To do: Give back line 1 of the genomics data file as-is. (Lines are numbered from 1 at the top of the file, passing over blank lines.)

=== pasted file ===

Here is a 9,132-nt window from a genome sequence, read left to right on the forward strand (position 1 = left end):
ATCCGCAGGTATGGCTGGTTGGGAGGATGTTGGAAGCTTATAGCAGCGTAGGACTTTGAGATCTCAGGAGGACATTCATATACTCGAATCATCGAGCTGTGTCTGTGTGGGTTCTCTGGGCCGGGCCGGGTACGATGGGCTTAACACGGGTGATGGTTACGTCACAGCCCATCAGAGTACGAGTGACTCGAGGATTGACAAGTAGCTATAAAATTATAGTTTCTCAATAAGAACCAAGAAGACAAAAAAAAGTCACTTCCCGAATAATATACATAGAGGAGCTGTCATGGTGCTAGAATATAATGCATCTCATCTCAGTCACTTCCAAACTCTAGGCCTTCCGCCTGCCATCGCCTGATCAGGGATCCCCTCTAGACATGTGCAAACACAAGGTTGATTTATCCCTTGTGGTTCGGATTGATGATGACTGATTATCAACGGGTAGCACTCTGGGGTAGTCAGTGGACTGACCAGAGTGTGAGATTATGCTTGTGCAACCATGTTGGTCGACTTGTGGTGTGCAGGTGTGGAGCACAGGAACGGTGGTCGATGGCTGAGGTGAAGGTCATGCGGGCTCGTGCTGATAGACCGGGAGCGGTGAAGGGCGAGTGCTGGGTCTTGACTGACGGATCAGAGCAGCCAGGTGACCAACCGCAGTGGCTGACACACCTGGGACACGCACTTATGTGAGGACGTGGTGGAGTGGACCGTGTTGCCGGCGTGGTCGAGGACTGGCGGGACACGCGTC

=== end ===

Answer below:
Here is a 9,132-nt window from a genome sequence, read left to right on the forward strand (position 1 = left end):